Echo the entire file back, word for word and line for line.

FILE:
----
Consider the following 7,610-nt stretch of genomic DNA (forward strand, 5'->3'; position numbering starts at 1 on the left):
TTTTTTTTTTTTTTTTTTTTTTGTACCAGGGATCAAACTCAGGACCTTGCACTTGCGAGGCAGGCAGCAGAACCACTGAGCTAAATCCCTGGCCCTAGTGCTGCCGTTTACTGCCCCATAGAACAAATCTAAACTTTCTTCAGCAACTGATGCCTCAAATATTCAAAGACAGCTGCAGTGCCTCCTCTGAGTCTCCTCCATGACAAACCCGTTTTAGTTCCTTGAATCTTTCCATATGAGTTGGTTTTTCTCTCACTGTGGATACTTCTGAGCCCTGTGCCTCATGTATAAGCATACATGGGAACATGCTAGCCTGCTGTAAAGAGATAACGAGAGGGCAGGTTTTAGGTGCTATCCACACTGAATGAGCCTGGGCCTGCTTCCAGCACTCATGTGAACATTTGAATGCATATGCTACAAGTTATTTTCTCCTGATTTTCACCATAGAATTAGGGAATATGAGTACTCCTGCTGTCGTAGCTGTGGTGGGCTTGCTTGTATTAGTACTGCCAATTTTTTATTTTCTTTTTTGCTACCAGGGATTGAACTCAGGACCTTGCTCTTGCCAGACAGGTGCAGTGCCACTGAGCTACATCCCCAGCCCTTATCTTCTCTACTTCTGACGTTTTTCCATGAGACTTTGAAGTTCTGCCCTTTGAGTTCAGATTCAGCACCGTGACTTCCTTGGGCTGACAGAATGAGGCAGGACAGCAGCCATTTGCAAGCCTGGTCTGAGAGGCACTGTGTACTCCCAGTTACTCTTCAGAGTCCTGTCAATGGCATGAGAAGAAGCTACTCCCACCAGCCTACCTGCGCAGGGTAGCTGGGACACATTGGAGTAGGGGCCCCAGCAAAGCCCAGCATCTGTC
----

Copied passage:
Consider the following 7,610-nt stretch of genomic DNA (forward strand, 5'->3'; position numbering starts at 1 on the left):
TTTTTTTTTTTTTTTTTTTTTTGTACCAGGGATCAAACTCAGGACCTTGCACTTGCGAGGCAGGCAGCAGAACCACTGAGCTAAATCCCTGGCCCTAGTGCTGCCGTTTACTGCCCCATAGAACAAATCTAAACTTTCTTCAGCAACTGATGCCTCAAATATTCAAAGACAGCTGCAGTGCCTCCTCTGAGTCTCCTCCATGACAAACCCGTTTTAGTTCCTTGAATCTTTCCATATGAGTTGGTTTTTCTCTCACTGTGGATACTTCTGAGCCCTGTGCCTCATGTATAAGCATACATGGGAACATGCTAGCCTGCTGTAAAGAGATAACGAGAGGGCAGGTTTTAGGTGCTATCCACACTGAATGAGCCTGGGCCTGCTTCCAGCACTCATGTGAACATTTGAATGCATATGCTACAAGTTATTTTCTCCTGATTTTCACCATAGAATTAGGGAATATGAGTACTCCTGCTGTCGTAGCTGTGGTGGGCTTGCTTGTATTAGTACTGCCAATTTTTTATTTTCTTTTTTGCTACCAGGGATTGAACTCAGGACCTTGCTCTTGCCAGACAGGTGCAGTGCCACTGAGCTACATCCCCAGCCCTTATCTTCTCTACTTCTGACGTTTTTCCATGAGACTTTGAAGTTCTGCCCTTTGAGTTCAGATTCAGCACCGTGACTTCCTTGGGCTGACAGAATGAGGCAGGACAGCAGCCATTTGCAAGCCTGGTCTGAGAGGCACTGTGTACTCCCAGTTACTCTTCAGAGTCCTGTCAATGGCATGAGAAGAAGCTACTCCCACCAGCCTACCTGCGCAGGGTAGCTGGGACACATTGGAGTAGGGGCCCCAGCAAAGCCCAGCATCTGTC